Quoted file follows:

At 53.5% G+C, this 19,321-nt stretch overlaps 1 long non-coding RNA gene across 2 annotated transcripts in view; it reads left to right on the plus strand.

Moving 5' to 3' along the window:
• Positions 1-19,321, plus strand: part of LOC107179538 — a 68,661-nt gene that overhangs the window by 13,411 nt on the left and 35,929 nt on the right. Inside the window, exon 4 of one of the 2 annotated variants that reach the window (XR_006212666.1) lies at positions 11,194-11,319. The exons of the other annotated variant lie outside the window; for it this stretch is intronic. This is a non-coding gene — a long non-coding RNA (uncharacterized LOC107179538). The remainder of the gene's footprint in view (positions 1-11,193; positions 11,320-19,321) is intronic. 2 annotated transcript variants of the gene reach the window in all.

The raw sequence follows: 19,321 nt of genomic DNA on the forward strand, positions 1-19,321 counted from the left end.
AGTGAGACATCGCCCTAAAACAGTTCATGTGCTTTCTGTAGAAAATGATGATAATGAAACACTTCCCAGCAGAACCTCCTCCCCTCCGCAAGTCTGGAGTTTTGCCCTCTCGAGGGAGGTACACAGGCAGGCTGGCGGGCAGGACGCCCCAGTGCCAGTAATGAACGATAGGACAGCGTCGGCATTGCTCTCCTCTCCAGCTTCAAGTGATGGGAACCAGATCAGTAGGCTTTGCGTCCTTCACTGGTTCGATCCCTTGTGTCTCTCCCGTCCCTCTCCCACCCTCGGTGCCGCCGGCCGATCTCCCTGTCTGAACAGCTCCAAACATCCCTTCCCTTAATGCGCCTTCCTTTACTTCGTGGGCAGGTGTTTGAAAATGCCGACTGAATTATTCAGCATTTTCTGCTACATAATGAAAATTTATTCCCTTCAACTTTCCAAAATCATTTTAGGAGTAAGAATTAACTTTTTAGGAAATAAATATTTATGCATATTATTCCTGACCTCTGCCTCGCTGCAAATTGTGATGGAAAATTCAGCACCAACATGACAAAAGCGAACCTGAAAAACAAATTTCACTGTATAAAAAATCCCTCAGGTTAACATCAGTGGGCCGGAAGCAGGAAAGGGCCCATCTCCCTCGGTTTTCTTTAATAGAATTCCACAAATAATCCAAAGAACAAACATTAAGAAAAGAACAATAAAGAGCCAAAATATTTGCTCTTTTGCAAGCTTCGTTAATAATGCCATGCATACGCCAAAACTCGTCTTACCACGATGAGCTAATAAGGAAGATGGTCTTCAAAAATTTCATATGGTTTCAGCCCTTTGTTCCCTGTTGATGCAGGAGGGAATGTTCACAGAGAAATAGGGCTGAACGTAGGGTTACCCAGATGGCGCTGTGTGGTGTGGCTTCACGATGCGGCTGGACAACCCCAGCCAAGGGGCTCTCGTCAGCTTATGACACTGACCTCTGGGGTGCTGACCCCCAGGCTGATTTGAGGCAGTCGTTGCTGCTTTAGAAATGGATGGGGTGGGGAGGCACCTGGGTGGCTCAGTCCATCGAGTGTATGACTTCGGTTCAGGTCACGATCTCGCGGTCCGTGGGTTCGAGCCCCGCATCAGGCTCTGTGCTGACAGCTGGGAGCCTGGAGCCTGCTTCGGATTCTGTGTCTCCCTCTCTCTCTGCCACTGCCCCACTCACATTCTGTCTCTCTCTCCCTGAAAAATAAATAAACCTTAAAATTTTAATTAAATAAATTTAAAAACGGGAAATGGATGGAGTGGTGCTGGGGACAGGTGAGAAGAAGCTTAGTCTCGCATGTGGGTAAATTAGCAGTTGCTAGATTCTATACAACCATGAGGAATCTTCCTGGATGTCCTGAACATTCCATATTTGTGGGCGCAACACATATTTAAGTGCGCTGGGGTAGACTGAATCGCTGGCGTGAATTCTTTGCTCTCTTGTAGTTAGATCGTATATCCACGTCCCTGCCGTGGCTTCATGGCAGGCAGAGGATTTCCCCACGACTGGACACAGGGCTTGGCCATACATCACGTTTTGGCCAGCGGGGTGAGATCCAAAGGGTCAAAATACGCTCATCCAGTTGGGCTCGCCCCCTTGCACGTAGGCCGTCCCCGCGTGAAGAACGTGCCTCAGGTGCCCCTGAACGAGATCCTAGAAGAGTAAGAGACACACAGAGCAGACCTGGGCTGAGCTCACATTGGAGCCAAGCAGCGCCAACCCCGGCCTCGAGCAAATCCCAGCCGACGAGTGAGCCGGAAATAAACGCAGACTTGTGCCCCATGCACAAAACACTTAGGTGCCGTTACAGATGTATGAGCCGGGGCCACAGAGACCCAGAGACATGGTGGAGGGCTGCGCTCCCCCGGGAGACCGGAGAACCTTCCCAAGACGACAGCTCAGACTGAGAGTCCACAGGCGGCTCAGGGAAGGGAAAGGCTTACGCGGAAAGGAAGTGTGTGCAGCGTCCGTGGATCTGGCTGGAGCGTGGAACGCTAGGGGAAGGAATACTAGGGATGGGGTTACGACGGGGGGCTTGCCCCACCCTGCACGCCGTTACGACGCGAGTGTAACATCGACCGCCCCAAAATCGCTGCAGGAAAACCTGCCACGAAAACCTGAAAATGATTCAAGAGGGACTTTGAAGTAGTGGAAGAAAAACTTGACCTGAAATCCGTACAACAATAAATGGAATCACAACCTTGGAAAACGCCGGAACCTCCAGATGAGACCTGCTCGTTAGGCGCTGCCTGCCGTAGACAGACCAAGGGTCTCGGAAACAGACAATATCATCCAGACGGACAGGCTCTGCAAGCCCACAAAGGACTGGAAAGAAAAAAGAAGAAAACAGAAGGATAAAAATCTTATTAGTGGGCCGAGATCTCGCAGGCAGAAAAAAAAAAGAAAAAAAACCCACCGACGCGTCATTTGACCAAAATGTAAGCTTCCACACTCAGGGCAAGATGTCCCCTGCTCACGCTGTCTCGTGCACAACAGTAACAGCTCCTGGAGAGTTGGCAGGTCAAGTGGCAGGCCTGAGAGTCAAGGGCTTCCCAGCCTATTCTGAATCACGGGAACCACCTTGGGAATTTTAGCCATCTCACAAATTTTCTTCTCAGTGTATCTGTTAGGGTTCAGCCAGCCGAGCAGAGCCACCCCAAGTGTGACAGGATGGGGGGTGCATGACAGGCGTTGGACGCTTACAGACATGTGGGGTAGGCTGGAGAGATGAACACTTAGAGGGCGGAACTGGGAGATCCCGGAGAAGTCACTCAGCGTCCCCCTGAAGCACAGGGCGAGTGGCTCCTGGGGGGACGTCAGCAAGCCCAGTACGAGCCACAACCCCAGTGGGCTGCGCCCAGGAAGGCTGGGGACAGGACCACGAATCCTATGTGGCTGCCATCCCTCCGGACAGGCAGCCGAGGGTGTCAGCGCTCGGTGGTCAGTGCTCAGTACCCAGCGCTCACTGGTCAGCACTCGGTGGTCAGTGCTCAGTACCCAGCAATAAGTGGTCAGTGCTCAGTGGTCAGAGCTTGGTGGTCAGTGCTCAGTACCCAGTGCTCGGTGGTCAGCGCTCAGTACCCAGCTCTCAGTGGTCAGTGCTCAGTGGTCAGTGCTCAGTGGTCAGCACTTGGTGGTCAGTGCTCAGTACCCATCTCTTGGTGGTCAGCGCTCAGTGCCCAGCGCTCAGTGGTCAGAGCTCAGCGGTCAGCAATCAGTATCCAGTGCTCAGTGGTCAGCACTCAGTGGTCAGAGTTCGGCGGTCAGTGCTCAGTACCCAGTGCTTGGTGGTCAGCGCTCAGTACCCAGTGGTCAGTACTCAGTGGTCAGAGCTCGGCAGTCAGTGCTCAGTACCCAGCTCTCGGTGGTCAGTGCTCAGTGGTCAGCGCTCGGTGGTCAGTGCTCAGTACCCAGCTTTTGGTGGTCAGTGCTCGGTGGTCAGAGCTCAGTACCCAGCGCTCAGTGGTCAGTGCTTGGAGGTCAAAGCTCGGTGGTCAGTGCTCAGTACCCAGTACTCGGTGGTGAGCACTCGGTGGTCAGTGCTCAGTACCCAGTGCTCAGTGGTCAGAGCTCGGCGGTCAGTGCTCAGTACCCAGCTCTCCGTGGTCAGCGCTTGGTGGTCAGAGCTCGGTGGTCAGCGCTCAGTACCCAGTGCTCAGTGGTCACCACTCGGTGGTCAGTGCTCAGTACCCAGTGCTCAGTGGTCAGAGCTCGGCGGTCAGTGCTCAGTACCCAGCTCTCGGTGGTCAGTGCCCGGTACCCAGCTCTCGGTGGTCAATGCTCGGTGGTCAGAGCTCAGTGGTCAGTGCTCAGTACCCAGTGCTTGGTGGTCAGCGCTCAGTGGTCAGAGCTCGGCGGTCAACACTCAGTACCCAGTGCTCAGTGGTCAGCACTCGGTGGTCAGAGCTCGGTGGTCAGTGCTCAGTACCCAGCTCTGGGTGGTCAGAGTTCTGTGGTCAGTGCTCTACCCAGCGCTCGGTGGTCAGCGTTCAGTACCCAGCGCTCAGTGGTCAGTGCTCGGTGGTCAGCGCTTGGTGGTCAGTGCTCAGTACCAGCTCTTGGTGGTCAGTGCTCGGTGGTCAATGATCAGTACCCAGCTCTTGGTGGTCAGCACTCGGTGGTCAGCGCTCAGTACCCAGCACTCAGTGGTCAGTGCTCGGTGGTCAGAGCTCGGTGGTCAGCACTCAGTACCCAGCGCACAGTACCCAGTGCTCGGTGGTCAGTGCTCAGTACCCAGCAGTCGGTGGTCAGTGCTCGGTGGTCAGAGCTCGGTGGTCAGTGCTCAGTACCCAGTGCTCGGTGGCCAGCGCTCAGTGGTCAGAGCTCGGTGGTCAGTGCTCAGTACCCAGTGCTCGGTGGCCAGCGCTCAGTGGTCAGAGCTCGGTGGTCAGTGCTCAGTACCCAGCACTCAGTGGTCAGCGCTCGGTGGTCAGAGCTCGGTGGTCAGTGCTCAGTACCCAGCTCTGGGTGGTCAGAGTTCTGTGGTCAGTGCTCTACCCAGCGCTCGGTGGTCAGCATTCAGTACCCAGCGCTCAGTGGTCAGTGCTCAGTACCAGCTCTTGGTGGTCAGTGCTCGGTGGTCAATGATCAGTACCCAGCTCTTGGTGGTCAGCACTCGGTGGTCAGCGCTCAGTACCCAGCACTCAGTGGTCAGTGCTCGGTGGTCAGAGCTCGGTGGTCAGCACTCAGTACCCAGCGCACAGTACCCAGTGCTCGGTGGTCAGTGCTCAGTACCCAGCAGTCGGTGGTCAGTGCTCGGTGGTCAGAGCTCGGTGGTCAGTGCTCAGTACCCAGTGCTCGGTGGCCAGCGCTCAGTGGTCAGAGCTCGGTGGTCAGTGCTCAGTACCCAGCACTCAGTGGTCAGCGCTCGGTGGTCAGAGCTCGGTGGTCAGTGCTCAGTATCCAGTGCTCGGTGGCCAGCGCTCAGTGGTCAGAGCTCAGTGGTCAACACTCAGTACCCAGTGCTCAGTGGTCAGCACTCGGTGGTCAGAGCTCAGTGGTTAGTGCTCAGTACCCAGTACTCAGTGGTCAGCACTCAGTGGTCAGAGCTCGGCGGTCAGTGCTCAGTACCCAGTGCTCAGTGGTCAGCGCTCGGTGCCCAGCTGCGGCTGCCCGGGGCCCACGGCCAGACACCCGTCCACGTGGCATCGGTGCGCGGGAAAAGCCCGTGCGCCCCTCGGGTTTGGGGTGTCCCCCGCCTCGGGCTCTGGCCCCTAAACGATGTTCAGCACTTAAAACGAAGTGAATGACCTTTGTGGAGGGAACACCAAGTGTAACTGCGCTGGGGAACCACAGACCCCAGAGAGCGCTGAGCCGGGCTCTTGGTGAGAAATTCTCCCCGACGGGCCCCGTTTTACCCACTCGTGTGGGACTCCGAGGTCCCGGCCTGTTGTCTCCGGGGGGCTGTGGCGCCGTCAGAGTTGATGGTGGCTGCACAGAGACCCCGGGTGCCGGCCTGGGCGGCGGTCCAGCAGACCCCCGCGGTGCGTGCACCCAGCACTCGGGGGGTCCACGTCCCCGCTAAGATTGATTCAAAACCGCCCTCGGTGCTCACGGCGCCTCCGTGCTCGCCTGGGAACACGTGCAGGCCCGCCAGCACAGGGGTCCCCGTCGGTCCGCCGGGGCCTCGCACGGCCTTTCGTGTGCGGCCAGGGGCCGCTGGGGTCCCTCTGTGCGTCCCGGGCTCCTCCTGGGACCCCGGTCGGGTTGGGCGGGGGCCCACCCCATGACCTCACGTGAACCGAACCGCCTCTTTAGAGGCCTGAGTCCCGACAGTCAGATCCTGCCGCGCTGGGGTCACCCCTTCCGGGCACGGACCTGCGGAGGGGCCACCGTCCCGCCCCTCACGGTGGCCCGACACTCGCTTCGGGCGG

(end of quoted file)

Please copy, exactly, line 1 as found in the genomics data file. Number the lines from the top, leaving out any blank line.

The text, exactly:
At 53.5% G+C, this 19,321-nt stretch overlaps 1 long non-coding RNA gene across 2 annotated transcripts in view; it reads left to right on the plus strand.